All of us, founders and flounderers look for ways to maximize our output. Then we focus on the quality. We discuss distractions that are coming at us with alarming speed and volume and try to make sense of work life balance. There is something innately good about all these discussions. If you think about it, it is but the evolutionary process at work. I often have discussions about how so many of us are buried in our smartphones. We talk about lovers in restaurants having a meal in silence while looking at thier respective phones. The calls (including cold ones from folks trying to sell you something), messages, meme’s, forwards, mails, more calls….you get the drift. But as civilization we have had only 15 years to deal with this rapidity and change. Give us some time and we will figure it out. How do you get work done and still have time to be with your daughter when she gives her first recital? Or ballet performance? Or with your wife when she is feeling low. Or happy. Or worried? How does this impact teams and their productivity?
I write about stuff I find and today I read this article by Chris Winfield on How to work 40 Hours in 16.7 (Hours). Sounded like a classic click bait for a ponzi scheme. But then I figured he was writing about Francesco Cirillo’s Pomodoro Technique. The premise he sets reflects on 80% of the people I know, including myself. We are trying too hard to get things done and missing out on important stuff. Or feeling drained. We make a big deal out of people who claim they get by with 3 hours of sleep. May be it works for them. Not for most.
So what is it that Francesco proposes? To get to that, you need to understand Time.
Francesco refers to the work of Bergson and Minkowski who defines time as an interrelated outcome of two aspects: Becoming – “An abstract, dimensional aspect of time, which gives rise to the habit of measuring time…the concept of the duration of an event ; the idea of being late” and “The succession of Events” – the typical daily routines our lives follow – waking up, eating, study, lunch etc till we go to sleep, which, for example give Children an idea of abstract time which passes.
Of these two, becoming generates anxiety. “Two hours have gone by and I’m still not done; two days have gone by and I’m still not done.” With this background he set about defining the goals of the Pomodoro Technique.
The aim of the Pomodoro Technique is to provide a simple tool/process for improving productivity (your own and that of your team) which is able to do the following amongst others:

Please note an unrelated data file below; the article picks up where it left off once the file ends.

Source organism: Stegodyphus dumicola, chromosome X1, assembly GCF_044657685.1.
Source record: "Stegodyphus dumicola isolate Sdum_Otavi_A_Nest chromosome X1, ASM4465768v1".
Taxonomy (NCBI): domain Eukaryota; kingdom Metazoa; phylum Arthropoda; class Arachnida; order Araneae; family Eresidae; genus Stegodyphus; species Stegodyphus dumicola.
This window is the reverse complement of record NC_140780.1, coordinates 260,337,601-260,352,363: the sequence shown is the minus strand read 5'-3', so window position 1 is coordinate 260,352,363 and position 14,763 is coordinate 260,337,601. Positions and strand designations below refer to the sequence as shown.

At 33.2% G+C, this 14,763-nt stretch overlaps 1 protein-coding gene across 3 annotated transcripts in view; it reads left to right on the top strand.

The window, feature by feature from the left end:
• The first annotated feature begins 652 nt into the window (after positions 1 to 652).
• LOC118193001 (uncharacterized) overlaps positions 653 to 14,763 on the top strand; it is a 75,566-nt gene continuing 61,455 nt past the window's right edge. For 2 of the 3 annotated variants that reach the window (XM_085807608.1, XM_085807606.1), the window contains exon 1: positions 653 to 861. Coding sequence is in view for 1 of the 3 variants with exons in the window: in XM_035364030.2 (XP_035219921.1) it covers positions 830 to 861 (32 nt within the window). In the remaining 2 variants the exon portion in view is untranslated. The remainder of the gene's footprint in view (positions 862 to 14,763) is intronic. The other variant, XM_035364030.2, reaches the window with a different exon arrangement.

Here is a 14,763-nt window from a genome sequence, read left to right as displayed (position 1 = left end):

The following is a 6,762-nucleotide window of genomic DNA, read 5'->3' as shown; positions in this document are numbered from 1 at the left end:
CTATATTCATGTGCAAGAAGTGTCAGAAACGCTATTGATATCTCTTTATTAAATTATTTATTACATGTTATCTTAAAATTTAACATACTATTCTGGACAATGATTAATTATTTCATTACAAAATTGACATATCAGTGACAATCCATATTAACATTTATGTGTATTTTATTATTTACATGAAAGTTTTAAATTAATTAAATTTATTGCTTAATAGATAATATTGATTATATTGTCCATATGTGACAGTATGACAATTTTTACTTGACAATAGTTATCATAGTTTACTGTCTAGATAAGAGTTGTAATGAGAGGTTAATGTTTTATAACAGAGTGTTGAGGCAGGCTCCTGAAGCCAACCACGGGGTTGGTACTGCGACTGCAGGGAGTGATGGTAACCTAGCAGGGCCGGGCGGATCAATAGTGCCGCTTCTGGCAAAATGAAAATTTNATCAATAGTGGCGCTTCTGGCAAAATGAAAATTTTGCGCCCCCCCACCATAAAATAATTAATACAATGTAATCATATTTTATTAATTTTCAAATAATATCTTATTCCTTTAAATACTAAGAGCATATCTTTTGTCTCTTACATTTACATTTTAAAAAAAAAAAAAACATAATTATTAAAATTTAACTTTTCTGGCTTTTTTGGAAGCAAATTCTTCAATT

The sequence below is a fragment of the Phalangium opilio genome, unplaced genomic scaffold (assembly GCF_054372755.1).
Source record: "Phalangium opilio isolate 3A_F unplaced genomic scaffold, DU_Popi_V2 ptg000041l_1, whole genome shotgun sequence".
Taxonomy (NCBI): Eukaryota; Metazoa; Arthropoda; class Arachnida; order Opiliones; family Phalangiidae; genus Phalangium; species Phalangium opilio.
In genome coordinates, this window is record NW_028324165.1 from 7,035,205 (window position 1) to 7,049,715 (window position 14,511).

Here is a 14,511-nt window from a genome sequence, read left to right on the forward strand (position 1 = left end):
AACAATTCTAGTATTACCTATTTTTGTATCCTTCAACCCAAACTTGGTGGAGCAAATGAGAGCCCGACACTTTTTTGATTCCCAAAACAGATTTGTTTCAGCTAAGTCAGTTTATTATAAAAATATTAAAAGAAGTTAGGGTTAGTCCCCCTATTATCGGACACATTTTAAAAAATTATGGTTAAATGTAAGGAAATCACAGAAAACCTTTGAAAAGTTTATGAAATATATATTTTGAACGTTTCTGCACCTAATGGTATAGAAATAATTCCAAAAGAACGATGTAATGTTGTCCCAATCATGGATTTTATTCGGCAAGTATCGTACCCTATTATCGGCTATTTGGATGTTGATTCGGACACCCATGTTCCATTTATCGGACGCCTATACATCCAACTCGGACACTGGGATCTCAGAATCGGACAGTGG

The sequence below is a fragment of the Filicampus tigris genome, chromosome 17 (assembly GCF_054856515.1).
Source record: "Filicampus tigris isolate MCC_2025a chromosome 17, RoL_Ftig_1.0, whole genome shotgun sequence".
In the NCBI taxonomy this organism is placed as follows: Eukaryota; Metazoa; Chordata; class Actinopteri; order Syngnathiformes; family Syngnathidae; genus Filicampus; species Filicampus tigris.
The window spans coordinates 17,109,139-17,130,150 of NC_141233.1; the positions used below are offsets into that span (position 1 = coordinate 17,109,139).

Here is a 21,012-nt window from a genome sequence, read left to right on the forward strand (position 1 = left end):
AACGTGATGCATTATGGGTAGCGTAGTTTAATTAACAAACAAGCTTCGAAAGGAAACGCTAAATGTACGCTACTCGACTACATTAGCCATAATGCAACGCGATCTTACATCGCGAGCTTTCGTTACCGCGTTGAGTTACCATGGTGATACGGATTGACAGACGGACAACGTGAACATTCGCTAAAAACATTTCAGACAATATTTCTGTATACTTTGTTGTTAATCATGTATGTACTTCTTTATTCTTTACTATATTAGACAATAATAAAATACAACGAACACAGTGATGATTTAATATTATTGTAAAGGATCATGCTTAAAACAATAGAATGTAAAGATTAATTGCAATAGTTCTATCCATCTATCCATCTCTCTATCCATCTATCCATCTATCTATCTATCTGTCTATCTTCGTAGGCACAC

- Alleviate anxiety linked to becoming
- Enhance focus and concentration by cutting down on interruptions
- Bolster the determination to achieve your goals
- Refine the estimation process, both in qualitative and quantitative terms
- Strengthen your determination to keep on applying yourself in the face of complex situations
The Pomodoro Technique is founded on three basic assumptions:
- A different way of seeing time (no longer focused on the concept of becoming) alleviates anxiety and in doing so leads to enhanced personal effectiveness.
- Better use of the mind
- Employing easy-to-use, unobtrusive tools reduces the complexity
To implement the Pomodoro Technique, all you need is the following:
- A Pomodoro: a kitchen timer
- A To Do Today Sheet, filled in at the start of each day
- An Activity Inventory Sheet
- A Records Sheet: This is the set of raw data needed to produce pertinent reports
Back to Chris’s article on how he worked through various permutations to reach his optimum configuration of 40 pomodoros a week and a seven day work week, still putting 16.7 hours of work ( 25 mins X 40 pomodoros = 1000 mins and 200 mins of breaks).
Focused work, Deep work you can call it anything – there is no denying that you need to adopt some practice that works for you. The next critical component is to have a list. At Pitch.Link we have quiet mornings – so no calls, no interactions, no mails between 9 and 12noon. All discussions post lunch specially when your sugar level is high and you are feeling sluggish. Great time to walk around and get on a call.
I am tempted to give it a shot. Will let you know how that went. Links to Chris’s article and Francesco’s 2006 paper (the structure above is from quoted from the paper) are:
How to Work 40 Hours in 16.7 (The Simple Technique That Gave Me My Life Back) by Chris Winfield https://bit.ly/29h91k5
The Pomodoro Technique by Francesco Cririllo